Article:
Using the EFCC to prosecute only those who disagree with you, and the police as storm troopers to disrupt meetings held in a private residence, give the illusion of strength but in fact demonstrate its opposite, and underlined by the refusal to use either in the case of a minister you happen to be close to but whose reputation is more odious than most. No doubt this Dance of Death will be the style of a president desperate to renew his tenure at Aso Rock as we move ever closer to the 2015 deadline; and it is unfortunate that his many advisers cannot tell him that all it does is make him look petty and, worse, foolish, but then that is not what he hired them for. The EFCC can’t go after Lamido directly because he has immunity so they target his sons; the police disrupt a meeting of disaffected governors of the ruling party only for the Inspector-General to deny knowledge of any such operation.
In the midst of all this, one was almost forgetting that the ASUU strike is now in its sixth month, that one of the largest exporters of crude is still one of the largest importers of refined, that we continue to wait for the electricity long since promised... But the list is a long one, so much so, indeed, that there are those who doubt there will even be a country called Nigeria come 2015, much less an Aso Rock to occupy.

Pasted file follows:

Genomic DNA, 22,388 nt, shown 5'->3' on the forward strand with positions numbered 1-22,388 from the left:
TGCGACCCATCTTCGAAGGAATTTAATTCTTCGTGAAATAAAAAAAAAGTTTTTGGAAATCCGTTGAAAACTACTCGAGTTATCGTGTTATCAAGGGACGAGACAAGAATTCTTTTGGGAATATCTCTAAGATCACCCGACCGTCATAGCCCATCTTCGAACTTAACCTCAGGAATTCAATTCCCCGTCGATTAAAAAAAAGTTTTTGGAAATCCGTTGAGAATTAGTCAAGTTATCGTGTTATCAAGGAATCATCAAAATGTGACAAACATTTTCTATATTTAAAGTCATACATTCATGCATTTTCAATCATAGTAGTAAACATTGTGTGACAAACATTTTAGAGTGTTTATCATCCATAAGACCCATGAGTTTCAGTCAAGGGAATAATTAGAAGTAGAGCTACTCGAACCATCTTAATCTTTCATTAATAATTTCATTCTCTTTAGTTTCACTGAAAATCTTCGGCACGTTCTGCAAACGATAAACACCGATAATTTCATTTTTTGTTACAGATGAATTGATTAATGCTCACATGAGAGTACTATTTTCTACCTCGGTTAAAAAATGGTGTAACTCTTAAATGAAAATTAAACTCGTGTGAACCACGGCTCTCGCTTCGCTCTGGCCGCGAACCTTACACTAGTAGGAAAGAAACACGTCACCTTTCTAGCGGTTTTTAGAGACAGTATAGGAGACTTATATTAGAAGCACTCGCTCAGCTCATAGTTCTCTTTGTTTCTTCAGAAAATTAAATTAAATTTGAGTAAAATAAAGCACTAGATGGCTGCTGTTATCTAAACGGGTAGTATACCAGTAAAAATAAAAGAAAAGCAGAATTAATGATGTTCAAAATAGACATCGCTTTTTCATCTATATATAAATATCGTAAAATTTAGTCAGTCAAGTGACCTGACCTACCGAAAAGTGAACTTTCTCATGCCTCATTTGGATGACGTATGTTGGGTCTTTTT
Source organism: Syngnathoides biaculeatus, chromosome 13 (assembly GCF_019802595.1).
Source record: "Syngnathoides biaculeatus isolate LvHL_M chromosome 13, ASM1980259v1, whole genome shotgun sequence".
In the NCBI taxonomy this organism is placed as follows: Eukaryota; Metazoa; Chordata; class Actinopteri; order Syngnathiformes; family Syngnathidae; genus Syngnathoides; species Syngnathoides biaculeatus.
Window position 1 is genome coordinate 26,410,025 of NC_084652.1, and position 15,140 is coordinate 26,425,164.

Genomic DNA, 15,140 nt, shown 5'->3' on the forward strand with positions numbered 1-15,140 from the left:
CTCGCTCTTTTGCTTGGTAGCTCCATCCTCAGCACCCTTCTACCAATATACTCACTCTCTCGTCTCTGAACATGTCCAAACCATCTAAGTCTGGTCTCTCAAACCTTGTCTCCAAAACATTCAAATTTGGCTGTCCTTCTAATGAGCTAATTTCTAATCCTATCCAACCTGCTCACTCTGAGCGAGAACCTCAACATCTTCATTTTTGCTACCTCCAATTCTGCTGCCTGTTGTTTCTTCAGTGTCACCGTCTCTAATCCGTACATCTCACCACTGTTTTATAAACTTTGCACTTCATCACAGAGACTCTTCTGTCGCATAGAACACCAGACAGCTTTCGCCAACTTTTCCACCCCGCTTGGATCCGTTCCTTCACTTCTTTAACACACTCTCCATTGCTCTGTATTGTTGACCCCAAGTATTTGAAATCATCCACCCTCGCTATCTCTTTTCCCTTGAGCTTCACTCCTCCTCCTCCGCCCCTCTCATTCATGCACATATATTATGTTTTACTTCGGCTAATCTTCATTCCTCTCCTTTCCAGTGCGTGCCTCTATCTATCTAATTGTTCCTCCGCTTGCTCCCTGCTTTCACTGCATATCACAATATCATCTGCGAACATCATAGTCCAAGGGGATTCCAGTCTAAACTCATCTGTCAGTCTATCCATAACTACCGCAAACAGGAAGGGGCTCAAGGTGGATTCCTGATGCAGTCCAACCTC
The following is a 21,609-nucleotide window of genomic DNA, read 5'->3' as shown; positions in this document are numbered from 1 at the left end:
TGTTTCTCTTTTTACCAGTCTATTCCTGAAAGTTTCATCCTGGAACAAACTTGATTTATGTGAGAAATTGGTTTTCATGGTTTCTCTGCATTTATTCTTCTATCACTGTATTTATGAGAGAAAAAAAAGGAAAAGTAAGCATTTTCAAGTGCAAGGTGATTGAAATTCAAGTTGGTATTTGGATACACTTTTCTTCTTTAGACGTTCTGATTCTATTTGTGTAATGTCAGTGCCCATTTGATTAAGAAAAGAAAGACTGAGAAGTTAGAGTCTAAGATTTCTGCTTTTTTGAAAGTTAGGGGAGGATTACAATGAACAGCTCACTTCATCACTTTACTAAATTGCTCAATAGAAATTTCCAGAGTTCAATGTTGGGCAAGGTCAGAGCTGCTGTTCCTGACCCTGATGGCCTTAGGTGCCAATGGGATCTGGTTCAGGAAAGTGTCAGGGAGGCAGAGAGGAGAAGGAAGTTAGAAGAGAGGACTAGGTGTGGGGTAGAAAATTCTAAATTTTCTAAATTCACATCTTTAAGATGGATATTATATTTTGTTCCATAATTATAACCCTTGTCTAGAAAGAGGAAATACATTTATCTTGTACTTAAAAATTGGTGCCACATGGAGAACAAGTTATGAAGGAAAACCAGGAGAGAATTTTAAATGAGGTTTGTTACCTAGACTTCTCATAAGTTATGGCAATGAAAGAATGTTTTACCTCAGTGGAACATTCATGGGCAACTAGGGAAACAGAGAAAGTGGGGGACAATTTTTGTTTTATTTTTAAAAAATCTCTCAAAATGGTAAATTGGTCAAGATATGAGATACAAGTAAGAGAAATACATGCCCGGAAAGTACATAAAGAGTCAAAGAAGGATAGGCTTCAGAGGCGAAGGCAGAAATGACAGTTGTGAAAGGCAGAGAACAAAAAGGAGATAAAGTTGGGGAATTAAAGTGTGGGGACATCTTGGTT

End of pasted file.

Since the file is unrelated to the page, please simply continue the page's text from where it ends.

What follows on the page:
© Adewale Maja-Pearce
Adewale Maja-Pearce is the author of several books, including Loyalties
and Other Stories, In My Father's Country, How many miles to Babylon?, A
Mask Dancing, Who's Afraid of Wole Soyinka?, From Khaki to Agbada,
Remembering Ken Saro-Wiwa and Other Essays, A Peculiar Tragedy, and
Counting the Cost, as well as the 1998 and 1999 annual reports on human
rights violations in Nigeria. He also edited The Heinemann Book of African
Poetry in English, Wole Soyinka: An Appraisal, Christopher Okigbo:
Collected Poems, The New Gong Book of New Nigerian Short Stories,
and Dream Chasers: New Nigerian Stories.

Click here to see Maja-Pearce's page: Pearce/e/B001HPKIOU